Roy’s Ramble, April 14, 2019

Each week I take a quick look at some of the stories and news that I found most interesting.  This space will include some sports, but not all of the sports stories that I normally follow in the areas of sports philanthropy, sports law, sports business, Jewish sports, concussions and otherwise.  If you want to see more of what I am following in those areas, let me know and I can point you to the best spots on my blogs and websites.  You will see that I love to find some of life’s little absurdities and point those out as well as other interesting stories that I follow.

GRAPHICS OF THE WEEK

WEEK ENDING APRIL 14, 2019

  • Concussion research advance.   One big story this week was the study released by Boston University which seems to bring us closer to being able to diagnose CTE in living people. While the diagnosis alone will not get us where we need to be, it will allow a much more rapid progression in the identification of the disease and give us some ability to work on treatments.
  • Daylight Time vs. Standard Time.             So if you are in Chicago, in April, does an invitation for 7 p.m. CST mean 7 p.m. CDT? Or is the person sending a stealth invitation for 7 p.m. MDT?  I am not sure why this concept is so difficult.  But there are a large number of people (and media) that incorrectly publish times for an event in Standard Time when we are in Daylight Time.  Part of me always wants to email back to them to ask whether 7 p.m. CST really meant that, or whether they meant 7 p.m. Central Daylight Time.  I am sure they are only confused because we spend many more months on Daylight Time than we do on Standard Time
  • Night for Victory.                             The Northwestern Gridiron Network held a beautiful event at the Godfrey Hotel on Saturday night.  Fantastic venue on the rooftop lounge.  Impressive turnout to raise money that they were targeting for customized helmets, allegedly to reduce concussions.  While better equipment can help, I am always wary of players feeling “unduly” safe in particular equipment.  The rooftop setting itself was beautiful and the Purple Arch Venture hosts did an impressive job with the decorations.  Take a look at these photos.
  • Alley-Oop to Alliyah.     My friend David Goldstein from Toronto was in Chicago for a couple of “Lunch and Learns” where he spoke about his book Alley-Oop to Alliyah.  It is an impressive piece of work about the trail of African-American basketball players that have moved on to play professional basketball in Israel, and how their presence in Israel has made an impact on their lives as well as on the lives of the Israeli’s around them.  Many of them have chosen to remain in Israel after their playing careers because they felt that they were treated better in Israel than in most other places that they have lived.   If you would like to have David visit your community, let me know and I can put you in contact with him.  I think you will enjoy the presentation and I know that I am looking forward to reading the book.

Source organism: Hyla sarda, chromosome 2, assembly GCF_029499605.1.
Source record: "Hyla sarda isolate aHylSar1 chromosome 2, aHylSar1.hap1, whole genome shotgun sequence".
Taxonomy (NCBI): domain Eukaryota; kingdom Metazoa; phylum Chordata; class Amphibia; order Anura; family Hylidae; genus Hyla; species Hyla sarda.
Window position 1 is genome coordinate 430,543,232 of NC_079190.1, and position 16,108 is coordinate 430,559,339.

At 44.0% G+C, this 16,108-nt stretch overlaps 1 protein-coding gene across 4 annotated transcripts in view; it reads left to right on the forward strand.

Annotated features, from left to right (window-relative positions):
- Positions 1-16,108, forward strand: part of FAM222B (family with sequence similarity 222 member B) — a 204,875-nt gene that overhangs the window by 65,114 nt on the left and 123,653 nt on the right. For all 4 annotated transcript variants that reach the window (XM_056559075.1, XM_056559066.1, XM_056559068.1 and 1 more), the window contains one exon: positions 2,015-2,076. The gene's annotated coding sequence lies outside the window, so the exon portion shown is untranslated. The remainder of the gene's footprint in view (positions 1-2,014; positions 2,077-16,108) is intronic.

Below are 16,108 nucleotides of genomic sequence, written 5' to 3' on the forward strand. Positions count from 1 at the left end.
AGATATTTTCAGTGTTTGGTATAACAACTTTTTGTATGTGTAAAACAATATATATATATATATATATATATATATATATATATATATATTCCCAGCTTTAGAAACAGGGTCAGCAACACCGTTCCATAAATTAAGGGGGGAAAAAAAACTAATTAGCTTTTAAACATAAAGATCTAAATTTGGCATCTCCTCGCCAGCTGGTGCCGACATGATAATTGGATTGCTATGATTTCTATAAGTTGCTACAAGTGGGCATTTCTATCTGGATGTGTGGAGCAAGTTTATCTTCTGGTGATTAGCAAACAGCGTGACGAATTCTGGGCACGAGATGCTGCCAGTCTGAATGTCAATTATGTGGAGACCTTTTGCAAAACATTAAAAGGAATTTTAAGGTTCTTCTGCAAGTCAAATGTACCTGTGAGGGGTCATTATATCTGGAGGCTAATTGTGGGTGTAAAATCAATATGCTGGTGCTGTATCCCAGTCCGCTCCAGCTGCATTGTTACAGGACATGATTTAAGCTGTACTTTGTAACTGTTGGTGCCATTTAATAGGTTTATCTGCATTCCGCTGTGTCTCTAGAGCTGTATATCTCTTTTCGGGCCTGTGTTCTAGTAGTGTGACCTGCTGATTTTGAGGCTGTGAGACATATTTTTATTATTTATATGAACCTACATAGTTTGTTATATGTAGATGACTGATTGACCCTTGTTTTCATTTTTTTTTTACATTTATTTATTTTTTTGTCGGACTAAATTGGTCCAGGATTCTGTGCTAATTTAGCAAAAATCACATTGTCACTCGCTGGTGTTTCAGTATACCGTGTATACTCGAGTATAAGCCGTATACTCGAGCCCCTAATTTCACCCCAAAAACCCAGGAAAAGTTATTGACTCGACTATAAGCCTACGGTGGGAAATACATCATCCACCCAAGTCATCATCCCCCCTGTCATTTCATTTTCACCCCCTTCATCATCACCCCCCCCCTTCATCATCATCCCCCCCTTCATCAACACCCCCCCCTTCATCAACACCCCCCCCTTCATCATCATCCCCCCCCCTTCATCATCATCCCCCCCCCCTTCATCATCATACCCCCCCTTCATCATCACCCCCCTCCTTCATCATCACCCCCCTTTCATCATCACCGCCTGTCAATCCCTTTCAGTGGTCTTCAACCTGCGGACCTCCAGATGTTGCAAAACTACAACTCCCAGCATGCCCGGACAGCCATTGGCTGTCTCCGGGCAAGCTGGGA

• Diverticulitis.    Typically spending a whole day in the urgent care clinic and the ER are not fun.  And this past Tuesday was spent in that fashion.  But instead of being aggravated with the “slow” service, I was thankful for how quickly things were handled, how fortunate I was to be able to receive that type of medical care and how ultimately they only found something that was a short term issue.   Diverticulitis is much better than a burst appendix or dozens of other options that it could have been.  The biggest problem was not the pain, but the effect of two heavy anti-biotics that knocked me out for much of the week.  I rarely take any type of meds for pain so I was surprised to feel so sluggish and lethargic.  I dragged myself out to a few meetings, but really didn’t start feeling better until Sunday.
  • NCAA Men’s Championship Game.         I was happy to see Virginia win the National Championship because I am a fan of Tony Bennett.  A tremendous turnaround from last season when Virginia became the first #1 seed to lose to a #16 seed.   I like Bennett’s leadership style and have followed him since his playing days at UWGB.  Virginia had two of the most improbable wins that I have ever seen in their Elite 8 win against Purdue and semifinal win against Auburn.   When Purdue poked that ball into the backcourt and less than 5 seconds remained, the odds of Virginia pulling that out had to be under 5%.  With 10 seconds left in the Auburn game, the odds might have been even lower.
  • Illinois Boxing Hall of Fame.       I have never been to this dinner event before, but with my friend Al Bernstein being inducted, it was fantastic to see over 600 people in the crowd to honor him.   The energy in the room was impressive and this was one of the best limos that I have ever seen.
  • JNF Lawyers Breakfast. Held the day after the Israeli election, this breakfast took a bit of a detour to examine the results of the election and challenges that will be faced in putting together a new government.  Israel always has political challenges but this particular election may hold the fate of some of the biggest decision’s in the country’s history.
  • Traction.              I was invited to an interesting lunch presentation by a company called Insperity.  The presentation focused on a book called Traction and the system for helping a business analyze how to prepare themselves for growth.   The presentation took us through a process called EOS (Entrepreneur Operating System) but the presentation itself was probably better suited to a small group for a working session than for a lunch presentation.  But the substance of the presentation had some terrific content and if you are interested in hearing more about it I can connect you to my host.
Share this post:

Add a Comment

Your email address will not be published. Required fields are marked *

Featured Posts:
Categories
Archives